Jones — who coached Japan at the Rugby World Cup — travelled to London for talks with the Rugby Football Union and with the level of compensation for his release from his contract with South African club Stormers negotiated, the way was cleared for the 55-year-old’s appointment.
The Cape Town-based Stormers were seeking “final clarity on the situation”, but have called a briefing this morning during which they are expected to confirm his departure.
In a further development, former South Africa coach Jake White ruled himself out of contention to fill any position at Twickenham after declaring his future belongs to Montpellier.
Reports state the RFU is ready to create a director of rugby role and that White had been identified as a suitable fit, but the 52-year-old insisted on Thursday he is to remain in the Top 14.
“It’s important for the club, players and atmosphere to remove the doubt. I told the president I wanted to stay here,” said White, who stated last week he was interested in succeeding Stuart Lancaster.
One appointment which looks certain is Jones though.
Australia captain Stephen Moore believes the RFU have got the right man.
Moore, who led Australia to last month’s World Cup final via a record 33-13 victory over England, has a positive outlook after backing the credentials of a man who gave him his first cap 10 years ago.
“Eddie is very thorough and always brings a lot of attention to detail,” said Moore, speaking ahead of tomorrow’s clash between the Barbarians and Argentina at Twickenham.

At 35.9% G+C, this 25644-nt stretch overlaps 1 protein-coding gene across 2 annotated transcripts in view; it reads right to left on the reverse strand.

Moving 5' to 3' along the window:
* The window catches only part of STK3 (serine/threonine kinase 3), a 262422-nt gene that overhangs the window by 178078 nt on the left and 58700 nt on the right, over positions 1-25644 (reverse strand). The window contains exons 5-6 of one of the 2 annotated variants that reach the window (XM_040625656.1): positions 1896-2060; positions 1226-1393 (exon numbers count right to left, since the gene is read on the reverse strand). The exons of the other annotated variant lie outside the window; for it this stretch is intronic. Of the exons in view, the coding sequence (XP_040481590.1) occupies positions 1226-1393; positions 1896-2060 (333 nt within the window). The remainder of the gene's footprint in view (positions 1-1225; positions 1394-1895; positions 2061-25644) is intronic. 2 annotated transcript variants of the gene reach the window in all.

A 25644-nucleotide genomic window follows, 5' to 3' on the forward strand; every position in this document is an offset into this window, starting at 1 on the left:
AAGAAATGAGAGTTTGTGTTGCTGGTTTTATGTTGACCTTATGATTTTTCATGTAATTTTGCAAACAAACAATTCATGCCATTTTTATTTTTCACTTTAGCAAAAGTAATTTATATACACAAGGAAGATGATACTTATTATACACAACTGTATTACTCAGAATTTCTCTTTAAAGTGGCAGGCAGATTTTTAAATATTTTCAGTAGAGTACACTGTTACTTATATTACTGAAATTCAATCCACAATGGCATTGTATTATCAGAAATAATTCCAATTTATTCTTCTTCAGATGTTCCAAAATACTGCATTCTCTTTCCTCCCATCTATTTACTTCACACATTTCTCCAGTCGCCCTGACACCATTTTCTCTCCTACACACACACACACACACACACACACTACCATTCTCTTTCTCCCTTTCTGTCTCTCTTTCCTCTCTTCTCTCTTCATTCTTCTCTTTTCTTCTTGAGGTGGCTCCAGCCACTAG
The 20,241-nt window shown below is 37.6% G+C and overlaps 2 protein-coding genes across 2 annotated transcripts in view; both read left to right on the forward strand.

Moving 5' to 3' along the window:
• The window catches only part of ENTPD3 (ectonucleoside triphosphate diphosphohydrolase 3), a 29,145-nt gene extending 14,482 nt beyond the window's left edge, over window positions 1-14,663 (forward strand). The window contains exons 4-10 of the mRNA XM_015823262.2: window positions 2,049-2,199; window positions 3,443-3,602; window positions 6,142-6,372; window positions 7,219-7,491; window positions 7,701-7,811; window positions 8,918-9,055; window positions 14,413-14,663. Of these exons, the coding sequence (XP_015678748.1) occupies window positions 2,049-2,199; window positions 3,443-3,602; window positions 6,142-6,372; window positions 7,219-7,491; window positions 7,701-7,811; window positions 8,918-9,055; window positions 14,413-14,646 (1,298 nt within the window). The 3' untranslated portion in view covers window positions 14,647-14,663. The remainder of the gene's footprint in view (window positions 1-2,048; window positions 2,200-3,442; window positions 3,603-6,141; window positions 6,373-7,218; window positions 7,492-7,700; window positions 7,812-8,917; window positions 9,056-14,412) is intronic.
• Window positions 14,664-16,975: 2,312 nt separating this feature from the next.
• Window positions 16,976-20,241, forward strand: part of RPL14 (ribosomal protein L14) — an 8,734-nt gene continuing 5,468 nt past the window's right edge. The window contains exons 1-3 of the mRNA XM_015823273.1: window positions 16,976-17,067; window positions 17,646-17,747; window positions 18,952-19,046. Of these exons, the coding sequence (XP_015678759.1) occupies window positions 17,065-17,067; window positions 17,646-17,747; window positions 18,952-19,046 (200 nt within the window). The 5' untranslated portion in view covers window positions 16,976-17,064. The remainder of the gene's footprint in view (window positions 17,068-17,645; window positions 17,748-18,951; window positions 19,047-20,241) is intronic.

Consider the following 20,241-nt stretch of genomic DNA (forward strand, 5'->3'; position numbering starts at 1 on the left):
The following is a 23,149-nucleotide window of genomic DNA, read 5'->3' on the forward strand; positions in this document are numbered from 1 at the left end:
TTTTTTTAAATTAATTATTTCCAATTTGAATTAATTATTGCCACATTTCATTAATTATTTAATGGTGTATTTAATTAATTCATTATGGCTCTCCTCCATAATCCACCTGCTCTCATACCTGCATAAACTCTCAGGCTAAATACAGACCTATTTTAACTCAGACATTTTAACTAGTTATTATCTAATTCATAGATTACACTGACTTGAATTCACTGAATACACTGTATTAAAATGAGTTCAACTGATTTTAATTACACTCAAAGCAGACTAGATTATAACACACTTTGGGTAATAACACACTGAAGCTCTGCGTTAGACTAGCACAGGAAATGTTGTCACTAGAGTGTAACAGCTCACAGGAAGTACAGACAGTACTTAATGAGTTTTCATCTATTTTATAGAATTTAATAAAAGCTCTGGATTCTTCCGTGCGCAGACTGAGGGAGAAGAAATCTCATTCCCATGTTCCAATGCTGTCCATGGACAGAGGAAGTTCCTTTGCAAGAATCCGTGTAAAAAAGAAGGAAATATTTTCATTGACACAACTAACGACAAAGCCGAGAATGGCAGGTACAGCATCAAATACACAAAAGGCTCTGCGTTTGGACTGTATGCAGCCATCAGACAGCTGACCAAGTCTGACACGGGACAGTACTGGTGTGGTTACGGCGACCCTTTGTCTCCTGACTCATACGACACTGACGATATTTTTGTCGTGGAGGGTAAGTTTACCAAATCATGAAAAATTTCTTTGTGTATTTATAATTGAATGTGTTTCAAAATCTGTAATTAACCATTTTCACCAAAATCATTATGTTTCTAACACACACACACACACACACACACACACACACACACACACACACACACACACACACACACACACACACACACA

“Eddie’s like a global citizen. He’s coached all around the world. He’s a very professional guy and he won’t see nationality as an issue at all. He’ll have an idea of how he’ll want England to play.”
Veteran South Africa lock Bakkies Botha, who worked under Jones at South Africa, where Jones was in an advisory role, hailed the Australian’s vision and meticulous preparation.
“If Eddie is appointed it will be a good step and a positive step forward for England. If it happens, the Stormers’ loss will be England’s gain. He will definitely be a success. He knows what he wants.”
Worcester’s director of rugby Dean Ryan, however, offered an alternative view. Ryan points out a lengthy CV that includes spells with the Wallabies, Springboks, Saracens, Brumbies and Reds shows as many failures as successes and demanded, if appointed, he grooms a prominent Englishman as his successor.
“Jones certainly comes with a CV packed with trophies and plaudits, yet the ups are often mirrored by some pretty difficult-to-ignore slumps,” Ryan said in his column for The Guardian.
“Unsurprisingly given this record, the message I hear from inside the game is that he polarises opinion. Depending on who you speak to, you hear he was fantastic or he was horrendous. There’s very little in between.
“We should not be throwing all our eggs into the basket of Eddie Jones. We should be looking at using his skills to put English rugby into a strong position, and that will involve getting an English coach ready to take over.
“His big challenge must be to convince a number one from the Premiership to be his number two.
“There has to be the responsibility to develop an England head coach for the future. English rugby needs to use Jones, not allow him to use us.”